Many people who are passionate about pens tend to naturally…
Traditional calligraphy is an intricate technique to master, but a healthy dab of dedication will give your writing an exquisite, elegant look. Unsurprisingly, jumping into this hobby nib-first can be a little intimidating for some.
Maybe it’s time to turn the page and take a closer look at brush calligraphy.
We’ve put together this guide on brush pen calligraphy for beginners, which includes what you need to get started, tips to help with your brush pen lettering, and a closer look at some of our favourite brush pens.
What is brush calligraphy?
The core difference between brush pen calligraphy and pointed pen calligraphy is the tools used. Brush lettering is created with a brush pen (or sometimes a paintbrush) with a brush-shaped tip. In contrast, classic calligraphy involves a special dip pen (with a pointed nib) and a continuous flow of fresh ink.
The same method of using alternating ‘pressure’ applies to both styles. Upstrokes are thin, requiring less pressure on the pen, while downstrokes are thicker strokes, requiring you to press your brush pen down with additional force.
Brush pen lettering is ideal for beginners as it’s easier to learn and generally offers greater control when sculpting your letters. As your writing hand isn’t tied by the strict rules of classic calligraphy, such as the spacing and slanting of your letters, brush lettering encourages you to blot creativity and expression from pen to paper.
For example, you can experiment with different kinds of textures and opt for a more “playful” look, in which the letters don’t all sit on the same line or aren’t consistently spaced out.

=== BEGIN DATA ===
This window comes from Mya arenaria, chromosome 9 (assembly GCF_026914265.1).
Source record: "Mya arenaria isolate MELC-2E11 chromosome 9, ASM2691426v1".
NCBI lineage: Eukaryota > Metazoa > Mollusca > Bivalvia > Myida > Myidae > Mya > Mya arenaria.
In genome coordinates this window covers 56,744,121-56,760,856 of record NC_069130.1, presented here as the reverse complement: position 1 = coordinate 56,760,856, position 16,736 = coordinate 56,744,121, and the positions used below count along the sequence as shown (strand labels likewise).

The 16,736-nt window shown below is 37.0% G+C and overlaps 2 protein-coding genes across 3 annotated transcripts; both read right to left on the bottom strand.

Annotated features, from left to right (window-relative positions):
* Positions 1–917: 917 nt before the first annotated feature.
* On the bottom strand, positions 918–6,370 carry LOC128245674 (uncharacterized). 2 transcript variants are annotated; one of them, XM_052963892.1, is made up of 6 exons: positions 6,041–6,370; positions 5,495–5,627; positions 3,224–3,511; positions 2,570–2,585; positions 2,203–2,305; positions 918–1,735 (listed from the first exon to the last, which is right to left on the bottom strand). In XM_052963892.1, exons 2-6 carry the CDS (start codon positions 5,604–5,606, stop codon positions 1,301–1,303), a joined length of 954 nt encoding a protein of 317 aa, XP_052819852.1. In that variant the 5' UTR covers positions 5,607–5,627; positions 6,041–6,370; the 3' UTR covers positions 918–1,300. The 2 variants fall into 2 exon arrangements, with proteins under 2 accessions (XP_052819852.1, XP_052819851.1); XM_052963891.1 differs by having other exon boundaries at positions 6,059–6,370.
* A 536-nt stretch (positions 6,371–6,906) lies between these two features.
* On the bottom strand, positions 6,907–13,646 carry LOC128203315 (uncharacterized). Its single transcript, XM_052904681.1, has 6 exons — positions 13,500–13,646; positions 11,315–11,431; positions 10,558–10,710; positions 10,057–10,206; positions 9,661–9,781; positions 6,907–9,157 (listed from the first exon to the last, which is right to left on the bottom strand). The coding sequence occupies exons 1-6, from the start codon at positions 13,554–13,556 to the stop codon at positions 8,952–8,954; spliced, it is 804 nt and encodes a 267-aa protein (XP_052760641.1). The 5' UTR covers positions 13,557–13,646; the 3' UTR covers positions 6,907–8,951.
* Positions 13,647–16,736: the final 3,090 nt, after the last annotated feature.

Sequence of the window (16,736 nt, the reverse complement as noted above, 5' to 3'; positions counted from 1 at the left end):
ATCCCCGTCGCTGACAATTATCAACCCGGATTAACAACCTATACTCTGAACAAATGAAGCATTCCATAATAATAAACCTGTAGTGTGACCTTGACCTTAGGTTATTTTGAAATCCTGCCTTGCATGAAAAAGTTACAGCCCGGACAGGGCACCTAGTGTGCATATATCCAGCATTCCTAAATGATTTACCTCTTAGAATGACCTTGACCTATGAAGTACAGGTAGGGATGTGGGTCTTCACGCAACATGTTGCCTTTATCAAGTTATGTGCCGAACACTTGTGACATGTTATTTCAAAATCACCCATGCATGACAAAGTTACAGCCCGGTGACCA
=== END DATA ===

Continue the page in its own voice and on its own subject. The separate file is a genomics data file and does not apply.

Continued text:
Tips for getting started with brush lettering
Brush lettering pens
Another fantastic lure about brush pen calligraphy is that you don’t need expensive equipment to pursue your love of hand lettering. All you need to learn brush pen lettering are two essential tools – brush pens and paper- and the appetite for practice.
Let’s start with the anatomy of a brush pen. Brush pens have become very popular in the calligraphy community, with hundreds to choose from. At first glance, they may look like a regular marker, but they’re designed to imitate the feel and fluidity you get with a watercolour paintbrush.
Brush pen tips are made from different materials. Tips made from natural hair bristles or synthetic fibre hairs are soft and flexible, closely mimicking the behaviour of a brush. A felt tip is much firmer and a sensible choice for newcomers as it offers superior control.
Synthetic and natural hair brush tips are usually more challenging to control as they react more quickly to changes in pressure but can deliver some striking and juicy heavyweight strokes.
Other factors to consider include the elasticity of your brush and its size. The springier the bristles, the quicker the tip will return to its original shape when lifted from the page. The elasticity will also affect line thickness.
Brush pens are typically labelled as either ‘fine’ or ‘broad’ to suit variable stroke widths. Broad tips are great for bold, dramatic downstrokes, while fine tips are perfect for putting the devil in detail.
Brush lettering paper
Of course, you can only get to grips with your shiny, new brush pen once you’ve got some paper to adorn with unique squiggles, beautiful letters, and wavy brushstrokes. Most types of paper are compatible for beginning your brush calligraphy journey, but quality pays – the smoother, the better.